Sauté onion or leek and carrot in fat of choice (I used pork drippings from a roast). After 5 minutes, add zucchini or other vegetable and herbs, along with salt and pepper. If you wanted to add heat, you could put in a minced jalapeno or some cayenne pepper here. Then add in lemon juice and tomatoes. After a couple more minutes, add stock and bring to a low boil, 2-3 minutes for zucchini, 5-10 minutes for cabbage. Reduce heat and add coconut milk. Allow to simmer on low for a few minutes so flavors meld.

Seafood soup adaptation: use fish stock instead of bone broth and also add some shrimp or chopped white fish when adding the stock. It’s a great way to use up leftover fish.

What other vegetables would you use?

 
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Posted by on October 19, 2010 in Things Edible

 

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Detox is a…yeah.

I could tell you how I really feel about detox, but I try to keep my profanity to a minimum. While I had a good couple of days last weekend, this week has been a struggle, as I continue to work through some serious skin issues.  It’s manageable, but not fun.

I’ve been so very good with avoiding grains and hoped that I would improve this week, but I seemed to have run through an entire new set of symptoms. Sore throat, stomach upset, and migrating eczema have all plagued me, and I’m getting pretty tired of it, I must say.  But I’m not giving up. I know that this reaction means I have a very toxic system and I want to get it cleaned out, once and for all!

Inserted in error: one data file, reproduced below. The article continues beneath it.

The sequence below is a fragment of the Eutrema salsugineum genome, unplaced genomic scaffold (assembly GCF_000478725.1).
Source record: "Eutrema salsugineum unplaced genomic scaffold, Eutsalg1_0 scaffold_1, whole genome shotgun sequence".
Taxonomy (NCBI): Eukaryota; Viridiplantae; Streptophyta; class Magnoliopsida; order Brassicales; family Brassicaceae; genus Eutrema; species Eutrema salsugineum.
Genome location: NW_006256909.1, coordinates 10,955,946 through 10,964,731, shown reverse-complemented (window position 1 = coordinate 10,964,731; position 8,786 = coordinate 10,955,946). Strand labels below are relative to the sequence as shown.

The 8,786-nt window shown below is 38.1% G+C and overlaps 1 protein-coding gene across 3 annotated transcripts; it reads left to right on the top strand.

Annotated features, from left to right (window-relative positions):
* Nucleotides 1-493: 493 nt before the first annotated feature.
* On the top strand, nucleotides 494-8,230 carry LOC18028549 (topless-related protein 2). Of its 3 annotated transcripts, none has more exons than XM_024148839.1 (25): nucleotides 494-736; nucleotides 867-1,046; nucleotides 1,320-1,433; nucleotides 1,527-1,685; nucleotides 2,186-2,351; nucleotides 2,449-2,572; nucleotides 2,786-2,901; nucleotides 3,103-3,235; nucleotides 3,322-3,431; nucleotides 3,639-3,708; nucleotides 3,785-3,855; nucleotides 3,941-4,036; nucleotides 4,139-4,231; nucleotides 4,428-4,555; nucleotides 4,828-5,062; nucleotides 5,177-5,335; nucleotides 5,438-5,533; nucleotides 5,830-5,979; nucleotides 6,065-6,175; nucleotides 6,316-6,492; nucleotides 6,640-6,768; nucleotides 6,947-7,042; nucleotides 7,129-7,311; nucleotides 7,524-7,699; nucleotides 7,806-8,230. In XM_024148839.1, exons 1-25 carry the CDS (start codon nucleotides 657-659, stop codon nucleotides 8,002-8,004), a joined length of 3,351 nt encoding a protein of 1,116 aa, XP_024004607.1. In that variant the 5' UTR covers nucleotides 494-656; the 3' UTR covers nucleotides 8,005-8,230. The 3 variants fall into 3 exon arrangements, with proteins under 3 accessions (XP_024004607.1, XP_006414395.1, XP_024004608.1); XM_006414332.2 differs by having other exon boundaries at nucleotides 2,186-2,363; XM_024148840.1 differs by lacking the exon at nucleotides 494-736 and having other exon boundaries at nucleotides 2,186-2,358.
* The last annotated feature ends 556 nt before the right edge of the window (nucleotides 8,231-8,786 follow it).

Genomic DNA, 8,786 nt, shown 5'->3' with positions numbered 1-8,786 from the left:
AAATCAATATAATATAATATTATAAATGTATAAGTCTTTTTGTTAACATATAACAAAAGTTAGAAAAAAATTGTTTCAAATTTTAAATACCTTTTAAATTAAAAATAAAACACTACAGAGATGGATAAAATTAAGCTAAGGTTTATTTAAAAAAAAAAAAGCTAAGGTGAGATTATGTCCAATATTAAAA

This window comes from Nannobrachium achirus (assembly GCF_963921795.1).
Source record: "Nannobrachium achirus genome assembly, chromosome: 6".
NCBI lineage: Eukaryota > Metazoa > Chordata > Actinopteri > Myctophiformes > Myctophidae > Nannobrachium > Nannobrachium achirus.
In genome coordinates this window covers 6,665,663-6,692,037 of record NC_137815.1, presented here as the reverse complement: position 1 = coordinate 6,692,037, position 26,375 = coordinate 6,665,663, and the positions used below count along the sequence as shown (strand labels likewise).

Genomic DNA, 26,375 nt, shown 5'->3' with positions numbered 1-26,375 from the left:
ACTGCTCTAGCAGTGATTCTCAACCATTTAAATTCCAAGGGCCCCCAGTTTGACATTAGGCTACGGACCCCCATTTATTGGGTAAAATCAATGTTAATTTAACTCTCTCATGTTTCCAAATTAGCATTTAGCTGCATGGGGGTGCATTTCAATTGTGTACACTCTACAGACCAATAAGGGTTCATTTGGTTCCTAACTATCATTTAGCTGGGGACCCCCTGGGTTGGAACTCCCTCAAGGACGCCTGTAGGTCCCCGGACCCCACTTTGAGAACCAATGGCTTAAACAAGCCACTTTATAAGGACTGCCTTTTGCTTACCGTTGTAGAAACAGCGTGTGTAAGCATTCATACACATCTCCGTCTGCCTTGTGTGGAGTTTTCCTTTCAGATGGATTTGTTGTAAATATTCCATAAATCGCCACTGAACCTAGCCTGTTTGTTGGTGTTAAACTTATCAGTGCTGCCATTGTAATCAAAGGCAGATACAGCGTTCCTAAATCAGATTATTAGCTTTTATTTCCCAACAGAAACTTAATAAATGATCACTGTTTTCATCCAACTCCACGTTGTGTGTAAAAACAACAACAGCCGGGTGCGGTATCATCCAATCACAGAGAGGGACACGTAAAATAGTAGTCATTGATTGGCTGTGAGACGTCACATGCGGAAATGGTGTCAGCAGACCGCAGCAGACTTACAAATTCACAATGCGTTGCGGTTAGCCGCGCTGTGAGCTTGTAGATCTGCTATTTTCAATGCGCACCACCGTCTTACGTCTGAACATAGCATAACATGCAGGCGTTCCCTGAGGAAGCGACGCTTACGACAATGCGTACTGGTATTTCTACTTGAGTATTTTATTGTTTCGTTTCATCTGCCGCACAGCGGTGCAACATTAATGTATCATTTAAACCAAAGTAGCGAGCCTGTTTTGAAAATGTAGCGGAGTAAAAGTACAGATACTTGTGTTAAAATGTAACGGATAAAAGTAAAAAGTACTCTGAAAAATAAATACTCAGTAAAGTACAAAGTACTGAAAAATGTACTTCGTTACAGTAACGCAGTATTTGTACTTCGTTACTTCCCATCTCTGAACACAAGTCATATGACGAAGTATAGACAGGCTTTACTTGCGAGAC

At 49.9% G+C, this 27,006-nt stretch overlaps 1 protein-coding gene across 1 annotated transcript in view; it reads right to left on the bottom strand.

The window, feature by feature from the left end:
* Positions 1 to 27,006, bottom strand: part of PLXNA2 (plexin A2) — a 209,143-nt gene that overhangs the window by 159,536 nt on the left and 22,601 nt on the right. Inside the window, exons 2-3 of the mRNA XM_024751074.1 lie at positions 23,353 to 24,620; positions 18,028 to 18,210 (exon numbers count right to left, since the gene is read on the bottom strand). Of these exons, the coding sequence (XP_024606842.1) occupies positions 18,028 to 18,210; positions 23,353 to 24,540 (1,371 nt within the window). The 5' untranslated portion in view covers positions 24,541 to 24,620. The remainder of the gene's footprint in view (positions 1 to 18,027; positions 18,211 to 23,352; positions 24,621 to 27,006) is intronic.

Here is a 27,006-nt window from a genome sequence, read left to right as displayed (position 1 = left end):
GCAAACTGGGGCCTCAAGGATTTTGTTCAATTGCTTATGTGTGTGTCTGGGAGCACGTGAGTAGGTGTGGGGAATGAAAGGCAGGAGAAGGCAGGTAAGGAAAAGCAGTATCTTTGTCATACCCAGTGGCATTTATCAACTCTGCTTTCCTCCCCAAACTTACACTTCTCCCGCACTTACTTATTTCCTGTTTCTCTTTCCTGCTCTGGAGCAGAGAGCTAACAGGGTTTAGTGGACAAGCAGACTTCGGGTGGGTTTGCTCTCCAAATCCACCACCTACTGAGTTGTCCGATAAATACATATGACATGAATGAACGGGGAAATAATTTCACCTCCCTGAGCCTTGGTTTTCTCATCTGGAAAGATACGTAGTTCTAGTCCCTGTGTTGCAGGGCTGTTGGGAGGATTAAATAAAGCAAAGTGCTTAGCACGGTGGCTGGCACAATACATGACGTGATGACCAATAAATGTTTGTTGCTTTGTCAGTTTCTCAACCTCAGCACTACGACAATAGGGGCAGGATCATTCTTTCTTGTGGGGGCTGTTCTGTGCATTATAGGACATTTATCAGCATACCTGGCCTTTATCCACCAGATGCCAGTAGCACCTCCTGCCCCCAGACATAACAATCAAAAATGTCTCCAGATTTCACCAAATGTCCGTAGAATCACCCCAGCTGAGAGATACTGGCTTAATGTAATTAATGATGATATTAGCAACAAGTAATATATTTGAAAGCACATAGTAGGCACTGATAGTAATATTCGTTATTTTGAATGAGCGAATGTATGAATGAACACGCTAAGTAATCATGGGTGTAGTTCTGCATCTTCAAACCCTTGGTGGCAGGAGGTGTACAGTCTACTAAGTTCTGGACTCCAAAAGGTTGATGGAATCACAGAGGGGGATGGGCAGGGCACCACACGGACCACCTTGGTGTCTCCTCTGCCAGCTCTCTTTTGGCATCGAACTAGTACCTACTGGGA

I’ve done a lot of reading about detoxification, eczema, gut dysbiosis, and retracing this week. It’s amazing some of the stories out there. I’m so grateful for the collective body of knowledge and the encouraging stories from those who have seen their eczema vanish permanently. For some it took days and for other weeks and months, but it does work. And while there is a temptation to go back to the status quo, to just slap on a bunch of steroid creams and look better, I know that it only delays the inevitable.

This experience has convinced me that at some point in the near future I need to do the full GAPS program, starting with the intro diet, so I can really truly heal. It may not be very fun, but it will get me to where I want to go. I’ve really appreciated the GAPS Guide blog during all this-a great resource for tips, encouragement, and recipes. I also found this article (thanks to Cheeseslave for the link) which really gives a great explanation of the detox process that has encouraged my resolve:

The following was given to patients at the Gerson Cancer Clinic in 1982: “As a person continues on an improved diet and supplement program and gradually raises his or her food quality, interesting symptoms begin to appear. The body begins a process called retracing.
The cellular intelligence reasons something like this: `Oh, look at all these fine materials coming in. How wonderful — now we have a chance to get rid of this old garbage and build a beautiful new house. Let’s get started immediately.
“First the body begins to clean house — everywhere (this is when you are likely to have a healing reaction, sometimes called a healing crisis or a cleansing reaction). During this period, the body “removes the ashes from the furnace preparatory to getting a better fire…”